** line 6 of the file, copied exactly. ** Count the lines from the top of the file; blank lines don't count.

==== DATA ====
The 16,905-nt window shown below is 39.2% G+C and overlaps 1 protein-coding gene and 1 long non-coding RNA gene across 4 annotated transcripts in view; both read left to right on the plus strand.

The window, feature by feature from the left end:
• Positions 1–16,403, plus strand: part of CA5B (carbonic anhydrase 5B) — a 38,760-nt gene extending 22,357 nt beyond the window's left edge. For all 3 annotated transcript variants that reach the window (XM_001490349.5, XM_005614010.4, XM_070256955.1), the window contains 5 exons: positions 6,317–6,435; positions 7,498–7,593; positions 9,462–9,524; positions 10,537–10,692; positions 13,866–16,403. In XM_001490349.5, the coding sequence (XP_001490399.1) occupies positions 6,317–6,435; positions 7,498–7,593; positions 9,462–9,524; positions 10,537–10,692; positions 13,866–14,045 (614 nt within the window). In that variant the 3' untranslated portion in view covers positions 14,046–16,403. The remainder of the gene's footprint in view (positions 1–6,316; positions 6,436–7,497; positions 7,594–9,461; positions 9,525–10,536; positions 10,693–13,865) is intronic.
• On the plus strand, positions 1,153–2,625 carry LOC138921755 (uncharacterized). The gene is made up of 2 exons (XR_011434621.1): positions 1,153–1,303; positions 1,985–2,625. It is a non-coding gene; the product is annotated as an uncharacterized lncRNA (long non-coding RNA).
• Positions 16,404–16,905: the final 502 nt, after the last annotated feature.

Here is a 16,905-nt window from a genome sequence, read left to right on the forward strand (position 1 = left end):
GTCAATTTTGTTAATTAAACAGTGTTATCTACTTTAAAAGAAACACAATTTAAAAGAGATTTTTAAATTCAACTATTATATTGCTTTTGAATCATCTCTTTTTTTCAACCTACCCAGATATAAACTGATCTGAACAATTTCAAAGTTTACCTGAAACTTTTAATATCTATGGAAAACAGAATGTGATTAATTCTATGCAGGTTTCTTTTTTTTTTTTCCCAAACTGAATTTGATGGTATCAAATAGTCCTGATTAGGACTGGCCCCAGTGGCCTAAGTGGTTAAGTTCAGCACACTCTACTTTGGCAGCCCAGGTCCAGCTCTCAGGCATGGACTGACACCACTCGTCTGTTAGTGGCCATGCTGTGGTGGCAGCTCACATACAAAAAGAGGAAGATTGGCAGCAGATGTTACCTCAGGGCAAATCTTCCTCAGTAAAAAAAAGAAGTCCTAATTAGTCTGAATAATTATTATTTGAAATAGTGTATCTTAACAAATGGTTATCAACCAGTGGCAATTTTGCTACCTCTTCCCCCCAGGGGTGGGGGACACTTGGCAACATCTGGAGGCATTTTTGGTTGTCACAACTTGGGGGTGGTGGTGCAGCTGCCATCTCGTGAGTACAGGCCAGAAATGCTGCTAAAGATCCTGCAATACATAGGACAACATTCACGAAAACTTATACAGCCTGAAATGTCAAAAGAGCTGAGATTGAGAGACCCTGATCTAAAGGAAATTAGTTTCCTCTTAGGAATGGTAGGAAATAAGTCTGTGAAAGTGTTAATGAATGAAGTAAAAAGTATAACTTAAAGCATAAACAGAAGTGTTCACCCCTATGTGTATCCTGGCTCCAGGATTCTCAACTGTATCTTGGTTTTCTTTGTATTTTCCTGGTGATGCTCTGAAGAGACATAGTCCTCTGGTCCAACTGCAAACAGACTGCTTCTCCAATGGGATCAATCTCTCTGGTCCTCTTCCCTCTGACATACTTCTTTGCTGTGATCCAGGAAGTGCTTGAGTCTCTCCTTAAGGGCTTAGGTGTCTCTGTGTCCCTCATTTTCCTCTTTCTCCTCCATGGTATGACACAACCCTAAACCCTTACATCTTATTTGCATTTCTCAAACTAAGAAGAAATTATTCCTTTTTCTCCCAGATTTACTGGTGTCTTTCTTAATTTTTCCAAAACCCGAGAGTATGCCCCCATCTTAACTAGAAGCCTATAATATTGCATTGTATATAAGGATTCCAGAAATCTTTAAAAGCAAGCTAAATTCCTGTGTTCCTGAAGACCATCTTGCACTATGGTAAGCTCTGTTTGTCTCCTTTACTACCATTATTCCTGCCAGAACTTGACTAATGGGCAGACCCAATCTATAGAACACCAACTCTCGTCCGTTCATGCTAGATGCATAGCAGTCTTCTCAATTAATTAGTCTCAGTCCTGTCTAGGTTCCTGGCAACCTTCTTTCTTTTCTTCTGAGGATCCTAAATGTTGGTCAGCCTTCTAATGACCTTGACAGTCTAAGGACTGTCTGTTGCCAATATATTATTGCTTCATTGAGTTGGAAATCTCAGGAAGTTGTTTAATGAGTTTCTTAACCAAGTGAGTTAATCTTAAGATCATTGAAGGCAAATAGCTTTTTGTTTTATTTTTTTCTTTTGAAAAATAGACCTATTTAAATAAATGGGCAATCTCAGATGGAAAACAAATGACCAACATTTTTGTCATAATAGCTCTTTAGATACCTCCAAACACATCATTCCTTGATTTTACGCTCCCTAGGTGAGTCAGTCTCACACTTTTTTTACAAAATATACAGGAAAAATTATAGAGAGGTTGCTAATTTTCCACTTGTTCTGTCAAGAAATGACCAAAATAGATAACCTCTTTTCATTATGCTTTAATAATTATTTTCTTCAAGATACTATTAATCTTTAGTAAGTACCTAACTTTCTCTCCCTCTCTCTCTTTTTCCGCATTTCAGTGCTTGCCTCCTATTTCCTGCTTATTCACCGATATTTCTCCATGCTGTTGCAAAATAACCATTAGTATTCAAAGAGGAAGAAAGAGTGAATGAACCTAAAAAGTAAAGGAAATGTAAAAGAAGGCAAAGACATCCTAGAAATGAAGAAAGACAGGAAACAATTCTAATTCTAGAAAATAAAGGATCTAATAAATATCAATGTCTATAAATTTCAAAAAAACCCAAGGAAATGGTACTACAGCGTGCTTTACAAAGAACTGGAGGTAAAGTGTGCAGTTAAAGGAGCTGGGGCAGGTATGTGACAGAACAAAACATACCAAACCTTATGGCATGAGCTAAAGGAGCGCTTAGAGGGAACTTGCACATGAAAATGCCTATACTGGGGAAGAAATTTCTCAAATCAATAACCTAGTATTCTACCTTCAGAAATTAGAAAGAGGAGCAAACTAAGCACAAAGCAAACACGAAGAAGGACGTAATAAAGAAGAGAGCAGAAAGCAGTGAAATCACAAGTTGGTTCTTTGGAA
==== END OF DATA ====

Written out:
Here is a 16,905-nt window from a genome sequence, read left to right on the forward strand (position 1 = left end):